Jerry Glanville relaxed at a noisy table in a backroom of the Harley Davidson Cafe in New York City. He wore a black golf shirt, black jeans and a handmade Harley belt buckle the size of a turkey platter.
If someone had tried to shoot him, the ricochet might have wiped out the joint.
“I haven’t heard from Elvis since his daughter married Michael Jackson,” Glanville said in that half-drawl Yankees get when they spend too much time in the South. “I think it killed him.”
A waitress hovered nervously, trying to remember who got the ribs and where the fajitas went.
When Glanville was an NFL coach, he used to leave tickets at the will-call window for Elvis. Now, he does game analysis for Fox and leaves tickets for Elvis at his NASCAR Super Truck races.
As well as being a Harley enthusiast, Glanville owns and drives his own 700-horsepower, 3,400-pound Ford pickup truck on the new circuit. He’ll do 21 races this year without a major sponsor, which means his Fox salary is paying for most of the racing team.
“Fox’s been good to me,” he said. “I’ve got SK Tools and Fricker’s, a local chicken chain, as sponsors. The back of my truck says, ‘Catch the Fricken Chicken.’ I sure could use a big sponsor, though.”
Glanville, born in Detroit and a resident of Roswell, Ga., is in his second year with Fox, and he’s beginning to feel almost as comfortable on TV as he is in a truck cab.
“I get paid for saying things my mom used to slap me for,” Glanville said. His only problems, he says, are the memories. He won’t walk onto the field, for example.
“I go from my ride to the stadium right to the press box,” Glanville said. “There’s a piece of me down there, and I go into a funk.”
With Glanville, it’s hard to tell which is the hobby and which is the vocation, but TV and truck racing seem to be keeping him busy and out of trouble. It’s a good thing.
“I don’t hunt, I don’t fish and I don’t play golf. I’d rather get a stick in the eye than fish,” Glanville said. “So I race trucks.”
The trucks are equal in weight and just slightly more powerful than the Busch series cars he used to drive, “but they don’t have the aerodynamics,” Glanville said. “They don’t drive like T-Birds.”
They drive more like good ol’ boy trucks.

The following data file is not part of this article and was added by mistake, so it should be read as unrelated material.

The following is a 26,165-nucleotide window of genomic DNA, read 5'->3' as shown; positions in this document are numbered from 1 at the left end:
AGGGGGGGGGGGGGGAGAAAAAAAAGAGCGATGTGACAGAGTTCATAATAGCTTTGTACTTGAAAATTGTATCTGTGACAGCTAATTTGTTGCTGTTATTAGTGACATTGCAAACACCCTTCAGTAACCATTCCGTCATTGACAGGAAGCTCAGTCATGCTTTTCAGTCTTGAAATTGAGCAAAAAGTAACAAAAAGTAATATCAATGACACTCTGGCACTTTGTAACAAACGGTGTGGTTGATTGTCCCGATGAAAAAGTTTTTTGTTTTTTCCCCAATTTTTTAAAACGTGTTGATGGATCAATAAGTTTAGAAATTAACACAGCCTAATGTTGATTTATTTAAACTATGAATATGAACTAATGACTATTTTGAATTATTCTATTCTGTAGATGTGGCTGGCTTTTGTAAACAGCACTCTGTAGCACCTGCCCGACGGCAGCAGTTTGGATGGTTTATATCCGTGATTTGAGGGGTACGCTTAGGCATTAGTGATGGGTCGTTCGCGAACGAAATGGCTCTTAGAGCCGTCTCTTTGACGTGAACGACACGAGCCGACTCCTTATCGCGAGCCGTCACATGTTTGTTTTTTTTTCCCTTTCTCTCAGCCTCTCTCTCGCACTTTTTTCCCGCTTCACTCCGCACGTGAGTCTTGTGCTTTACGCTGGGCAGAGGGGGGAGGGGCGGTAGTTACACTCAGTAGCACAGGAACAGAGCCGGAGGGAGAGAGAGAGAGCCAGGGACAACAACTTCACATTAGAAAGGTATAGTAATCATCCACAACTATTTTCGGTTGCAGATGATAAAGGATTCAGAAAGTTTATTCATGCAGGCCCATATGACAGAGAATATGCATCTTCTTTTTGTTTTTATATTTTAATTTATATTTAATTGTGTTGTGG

“I’ve always thought we should race with a German shepherd in the back, and see how long he stays in there,” Glanville said. “You have to finish with the dog to win.”
Of course, the dog’s tongue would be about 8 feet long by then, but hey, that’s truck racing.
Teamed with Kevin Harlan, Glanville did his first preseason game for Fox last Friday, Detroit at New England, then did Atlanta at Philadelphia the next day.
His contract with the Falcons, the last team he coached, barred him from saying anything unflattering about the team for one year, or he stood to lose $800,000. So, Fox just kept him off any Atlanta games.
“Now, we can go back there and get ‘em,” Glanville’s producer, Jeff Gowen, said. …
Bill Walton heard from members of the band early Wednesday morning that his close friend and rock legend Jerry Garcia, leader of the Grateful Dead, was dead. He took it hard.
“It’s very sad. He was one of those really special people on this planet,” said Walton, who has been to more than 600 Dead concerts and is a self-avowed Deadhead.
“It’s just so sad that so many of the truly greats … people like Garcia, Hendrix, John Lennon, leave so early,” he said.
He said he went to each Dead concert with “the anticipation that … you’re going to be thoroughly entertained and knowing when you walk out at the end, it will have been an incredible experience.
“And now, it’s so very sad.”
Asked if he could imagine the Grateful Dead continuing as a band without Garcia, Walton said: “I’m sure there will be lots of meetings. I just can’t comment on that.”